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Picasso vs Michelangelo

Michelangelo was given financial support by one of the greatest patrons of the art history: Laurent de Médicis, of a magnificent workshop in Florence, capital of the resurging art, of a team of apprentices, etc. 
A contrario, Pablo Picasso has often worked in more precarious conditions. His Bull’s Head is the perfect illustration. A bull’s head consisting of the rusty steering and the tanned leather saddle, of an old disassembled bicycle found lying in the back of a garage. Yet, both artists produce brilliant works and occupy the same rank in the artistic genius hierarchy .

There are so many people who are waiting for better conditions to start. They want to be treated in the same way as Michelangelo. They retreat into the chicken-and-egg syndrome. On one side, nothing suggests that they are genius, so no patron goes to them to offer exceptional work conditions. On the other side, they wait for these conditions to start working. All that time, nothing is done.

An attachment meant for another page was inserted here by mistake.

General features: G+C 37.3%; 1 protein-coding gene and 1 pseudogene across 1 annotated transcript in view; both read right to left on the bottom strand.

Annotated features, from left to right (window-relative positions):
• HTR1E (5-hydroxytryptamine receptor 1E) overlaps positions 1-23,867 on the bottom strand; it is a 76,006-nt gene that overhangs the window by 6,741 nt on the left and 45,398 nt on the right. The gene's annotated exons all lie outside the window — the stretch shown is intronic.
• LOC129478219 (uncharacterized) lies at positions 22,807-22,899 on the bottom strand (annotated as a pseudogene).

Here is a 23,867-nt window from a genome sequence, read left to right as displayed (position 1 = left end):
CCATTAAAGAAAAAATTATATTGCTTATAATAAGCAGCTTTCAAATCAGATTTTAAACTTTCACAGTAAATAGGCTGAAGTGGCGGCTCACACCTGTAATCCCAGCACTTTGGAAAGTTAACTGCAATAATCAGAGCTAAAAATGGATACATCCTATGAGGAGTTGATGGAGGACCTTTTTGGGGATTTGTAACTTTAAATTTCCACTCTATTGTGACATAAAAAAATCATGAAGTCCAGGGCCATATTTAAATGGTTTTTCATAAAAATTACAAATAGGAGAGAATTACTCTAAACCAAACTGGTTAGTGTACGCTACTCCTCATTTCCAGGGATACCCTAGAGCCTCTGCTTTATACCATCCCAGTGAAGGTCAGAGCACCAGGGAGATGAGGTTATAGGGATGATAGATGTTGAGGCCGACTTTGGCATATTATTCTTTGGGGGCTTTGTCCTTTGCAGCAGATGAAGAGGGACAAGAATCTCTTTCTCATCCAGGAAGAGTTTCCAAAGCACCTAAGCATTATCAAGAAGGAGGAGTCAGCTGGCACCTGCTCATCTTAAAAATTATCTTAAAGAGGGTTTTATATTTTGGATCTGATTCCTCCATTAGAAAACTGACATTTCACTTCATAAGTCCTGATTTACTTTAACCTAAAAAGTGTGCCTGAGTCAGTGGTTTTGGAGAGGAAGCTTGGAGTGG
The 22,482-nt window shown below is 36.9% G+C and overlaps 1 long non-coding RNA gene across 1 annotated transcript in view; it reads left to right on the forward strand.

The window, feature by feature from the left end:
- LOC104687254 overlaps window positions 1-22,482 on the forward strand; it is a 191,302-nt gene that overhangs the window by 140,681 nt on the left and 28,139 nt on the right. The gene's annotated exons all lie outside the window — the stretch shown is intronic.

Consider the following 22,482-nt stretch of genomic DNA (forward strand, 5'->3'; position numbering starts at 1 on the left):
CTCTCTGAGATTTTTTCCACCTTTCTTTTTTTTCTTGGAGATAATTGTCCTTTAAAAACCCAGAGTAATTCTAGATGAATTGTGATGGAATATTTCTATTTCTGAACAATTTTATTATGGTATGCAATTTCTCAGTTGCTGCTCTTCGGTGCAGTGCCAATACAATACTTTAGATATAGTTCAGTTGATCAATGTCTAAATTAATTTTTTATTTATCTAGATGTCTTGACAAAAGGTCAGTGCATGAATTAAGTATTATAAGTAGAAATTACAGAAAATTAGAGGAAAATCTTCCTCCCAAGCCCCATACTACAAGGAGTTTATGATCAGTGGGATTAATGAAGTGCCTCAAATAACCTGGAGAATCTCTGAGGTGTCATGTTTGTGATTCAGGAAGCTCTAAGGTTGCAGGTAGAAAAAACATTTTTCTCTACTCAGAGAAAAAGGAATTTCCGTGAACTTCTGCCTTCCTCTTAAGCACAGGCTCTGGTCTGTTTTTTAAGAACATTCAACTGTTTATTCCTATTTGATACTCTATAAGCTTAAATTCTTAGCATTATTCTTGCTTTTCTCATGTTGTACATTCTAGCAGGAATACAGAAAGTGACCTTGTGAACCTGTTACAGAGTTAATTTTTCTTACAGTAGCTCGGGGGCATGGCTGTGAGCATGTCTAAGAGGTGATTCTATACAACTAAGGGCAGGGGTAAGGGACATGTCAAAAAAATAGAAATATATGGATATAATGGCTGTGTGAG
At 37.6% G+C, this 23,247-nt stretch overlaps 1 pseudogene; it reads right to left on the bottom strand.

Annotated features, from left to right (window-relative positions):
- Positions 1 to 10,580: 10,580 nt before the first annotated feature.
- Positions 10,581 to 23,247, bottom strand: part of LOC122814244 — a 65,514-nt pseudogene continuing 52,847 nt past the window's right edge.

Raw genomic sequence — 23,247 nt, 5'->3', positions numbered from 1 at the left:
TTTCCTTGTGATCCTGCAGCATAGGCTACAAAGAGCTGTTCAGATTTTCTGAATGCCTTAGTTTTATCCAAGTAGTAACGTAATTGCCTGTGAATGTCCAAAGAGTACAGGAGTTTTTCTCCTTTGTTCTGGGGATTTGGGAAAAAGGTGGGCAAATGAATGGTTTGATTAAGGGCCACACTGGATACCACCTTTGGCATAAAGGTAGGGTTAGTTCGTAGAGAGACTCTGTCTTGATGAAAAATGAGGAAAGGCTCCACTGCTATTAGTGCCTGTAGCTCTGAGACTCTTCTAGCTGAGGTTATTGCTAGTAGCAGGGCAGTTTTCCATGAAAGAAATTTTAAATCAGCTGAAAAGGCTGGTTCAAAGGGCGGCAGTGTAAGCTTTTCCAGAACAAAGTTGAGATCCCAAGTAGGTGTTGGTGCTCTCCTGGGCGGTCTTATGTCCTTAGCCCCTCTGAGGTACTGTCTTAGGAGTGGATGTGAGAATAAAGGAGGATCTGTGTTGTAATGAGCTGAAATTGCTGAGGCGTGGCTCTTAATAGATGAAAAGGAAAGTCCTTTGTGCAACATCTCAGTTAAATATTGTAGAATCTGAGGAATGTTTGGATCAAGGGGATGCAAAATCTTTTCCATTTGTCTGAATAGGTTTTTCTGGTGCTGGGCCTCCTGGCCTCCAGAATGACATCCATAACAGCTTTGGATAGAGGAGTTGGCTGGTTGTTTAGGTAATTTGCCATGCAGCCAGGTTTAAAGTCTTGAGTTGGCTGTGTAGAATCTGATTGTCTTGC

What does this really hide:

• A personality disorder? They consider themselves as genius…
• An excessive ego? They cannot bear to be treated like others…
• A lack of self-confidence? Is it a strategy to avoid starting work and to make it possible to blame others… 
• A fear of failure? Could it be an excuse not to take the plunge… 
• Laziness? Could it be a trick to work as little as possible…
• A strategy? Is it a means to paint a dark picture upfront, to eventually justify an average work…

No matter!

Work, whether it rains, it snows, the wind blows or the sun shines, with or without talent, with or without genius, alone or in a team, can be done in rough conditions, with little means. It is just a question of will.

The digital journey cannot be travelled by piling up excuses, pretexts and reasons not to move forward.

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From Bertrand Jouvenot, The Inside Story of The Web, Editions Kawa (187 pages), 2013.

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